Flash Fiction: Based on a true story

I haven’t done any flash fiction in a while, so here we go. This is from Chuck Wendig’s A Game of Aspects flash fiction challenge. In it, you choose three things, a subgenre, an element to include, and a theme/motif/conflict. Mine are Sword and Sorcery, Hotel Bar, and Love Square (because love triangle isn’t enough). One of these aspects that make up this flash fiction is based on a true story. It happened to me! I am not saying which one.

Timothy dove away from the table just as the azure bolt of arcane power shattered it into a thousand flying splinters. He hit the ground and rolled forward, then came up running. Alana would need a minute to begin another spell and the smoke and haze would make it difficult for her to see him. He made it behind a stack of boxes without being hit.

It had begun so innocently, with just a bit of kissing. Now the tavern was on fire. Most of the patrons had fled and no doubt someone had called the watch. Timothy thought he could hear a few people across the room, trying to fight the fire. It wasn’t a big blaze yet, they might still succeed and save the building from burning down. He hoped they would. This was one of his favourite taverns.

There was the sound of feet pounding the floor and Timothy poked his head up over his hiding place, just in time for someone to come diving over the boxes and crash into him. The impact blasted the air from Timothy’s lungs. At least the fleeing patrons had flung open the doors and windows in their efforts to escape; it meant he wasn’t going to die of smoke inhalation while struggling to catch his breath. He managed to focus on who had struck him. Was it…

No, it was Jayden, the one person he didn’t have to worry about. “This is all your fault,” the tall, skinny bladesman told him. His goatee was singed and his wavy hair was had ash in it. There was also a sizeable hole in his green cloak.

“My fault?” Just then, there was another crackle of arcane energies. It didn’t kill him, so Timothy ignored it. “You’re the one who got Alana so drunk.”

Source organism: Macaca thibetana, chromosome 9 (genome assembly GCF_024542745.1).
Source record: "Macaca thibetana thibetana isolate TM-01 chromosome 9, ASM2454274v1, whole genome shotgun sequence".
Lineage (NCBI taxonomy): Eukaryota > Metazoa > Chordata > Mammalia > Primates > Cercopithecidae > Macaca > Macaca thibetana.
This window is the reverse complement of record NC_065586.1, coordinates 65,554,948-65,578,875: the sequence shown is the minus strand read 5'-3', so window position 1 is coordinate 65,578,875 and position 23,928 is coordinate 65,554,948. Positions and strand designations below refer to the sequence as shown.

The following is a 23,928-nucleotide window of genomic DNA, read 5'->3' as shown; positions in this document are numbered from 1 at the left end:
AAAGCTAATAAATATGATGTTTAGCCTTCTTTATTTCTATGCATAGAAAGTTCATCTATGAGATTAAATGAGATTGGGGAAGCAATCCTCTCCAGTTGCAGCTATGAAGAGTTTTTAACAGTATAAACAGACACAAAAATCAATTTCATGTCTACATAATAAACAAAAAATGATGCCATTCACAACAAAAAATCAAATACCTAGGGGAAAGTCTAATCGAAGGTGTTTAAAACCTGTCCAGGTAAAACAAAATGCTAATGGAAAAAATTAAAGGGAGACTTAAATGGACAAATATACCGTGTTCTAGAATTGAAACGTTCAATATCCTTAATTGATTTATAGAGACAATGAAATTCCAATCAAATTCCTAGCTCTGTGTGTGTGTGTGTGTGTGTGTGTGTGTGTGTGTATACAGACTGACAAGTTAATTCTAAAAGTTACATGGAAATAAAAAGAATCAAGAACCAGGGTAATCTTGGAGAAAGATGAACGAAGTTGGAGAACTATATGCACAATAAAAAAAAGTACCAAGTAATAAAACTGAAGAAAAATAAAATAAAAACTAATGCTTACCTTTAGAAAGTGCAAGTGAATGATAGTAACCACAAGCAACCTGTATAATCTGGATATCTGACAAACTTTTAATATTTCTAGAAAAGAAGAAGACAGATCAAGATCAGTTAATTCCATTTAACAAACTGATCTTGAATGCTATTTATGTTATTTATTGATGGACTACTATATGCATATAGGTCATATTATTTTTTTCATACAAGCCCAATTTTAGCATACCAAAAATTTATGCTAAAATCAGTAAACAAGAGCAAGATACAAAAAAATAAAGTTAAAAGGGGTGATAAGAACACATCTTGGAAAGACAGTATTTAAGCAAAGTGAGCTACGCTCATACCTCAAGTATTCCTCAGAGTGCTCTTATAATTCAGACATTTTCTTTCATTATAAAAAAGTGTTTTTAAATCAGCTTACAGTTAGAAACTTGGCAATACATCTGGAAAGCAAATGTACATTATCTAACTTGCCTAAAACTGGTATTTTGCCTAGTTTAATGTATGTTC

“And if you’d properly resolved your relationship with her, she wouldn’t be tossing magic around while sobbing. How was I to know she can’t handle her liquor?”

They glared at each other for a moment before Timothy shrugged. “Maybe we both have points. Have you seen Luke?”

Jayden shook his head. “He’s either hiding from you, or hunting for me.”

“He kissed back. How was I supposed to know he’s interested in you instead?” Timothy muttered, more to himself than to Jayden. Luke was the one who’d actually stared the fire in the first place, with one of his damned smoke bombs. Apparently this one had had not enough smoke and a little too much bomb.

A sound made them both look up. A first, Timothy couldn’t place the noise. Then it devolved into a high pitch whine. He had half a second to glance at Jayden; his friend’s panicked expression must have compared to his own. They took off running in opposite directions.

It was just fast enough to avoid the beam of solid, blinding light that eradicated the boxes, searing everything down into a cloud of dust. Timothy took cover behind the bar. Many bottles lay shattered and the harsh smell of strong alcohols filled his nostrils.

“Alana!” He called, regretting opening his mouth the second he did so. “Don’t you think you’re going a bit far? That one would have killed us both!” He blood was pounding in his ears. Perhaps it was from all the running, but his last drink was really hitting him hard, and there had been too many.

“You pulled your sword on me!” Her voice wavered as she spoke.

“I’m sorry! It was a mistake.” It had seemed like a good idea at the time. She had raised her slender hands towards him first. He’d seen lightning and fire burst from those hands, to the detrimental effect of both beasts and men. His sword wouldn’t have done him much good against such magic, but a lot of things had seemed like a good idea tonight. “I’m going to come out. Please don’t kill me.”

He slowly raised his head above the bar. If he stayed down there any more, the fumes were going to get him before the magic did. Alana was standing there, her arms partially raised. A spilled drink had stained the front of her tunic and her coppery hair was ragged around her shoulders. She seemed to sway as she stood. Damn Jayden, how much had he given her? He knew from the look on her face that the tears were coming.

“Why don’t you want me anymore?” She sank down to her knees and buried her face in her hands.

“I’m sorry, but things weren’t working out.” Timothy protested as he glanced over. Her last spell had put a large hole in the wall, and cool air was streaming in from the night outside. “Why don’t you come outside and have some water? We can talk about it?” He had no intention of talking about it. He could have made a run for it, but even after everything else, it didn’t seem fair to leave her in the burning building. Plus, there was nothing left to hide behind between him and the exit. She might still fry him.

She looked up and for a moment he thought she was going to argue. Then she just nodded. Timothy left the bar and came over to her. It looked like they had the fire under control, so he offered her his hand and she took it and stood up.

Jayden and Luke were waiting when he got Alana outside. Luke was sporting a growing bruise on one cheek, and Jayden was standing well away from him. Beside him, Alana’s eyes were drooping.

“Well. I guess we’d better find another tavern. Let’s all get separate rooms tonight, shall we?” he said. Everyone nodded. All in all, it wasn’t the worst night of drinking with his adventuring mates he’d ever had.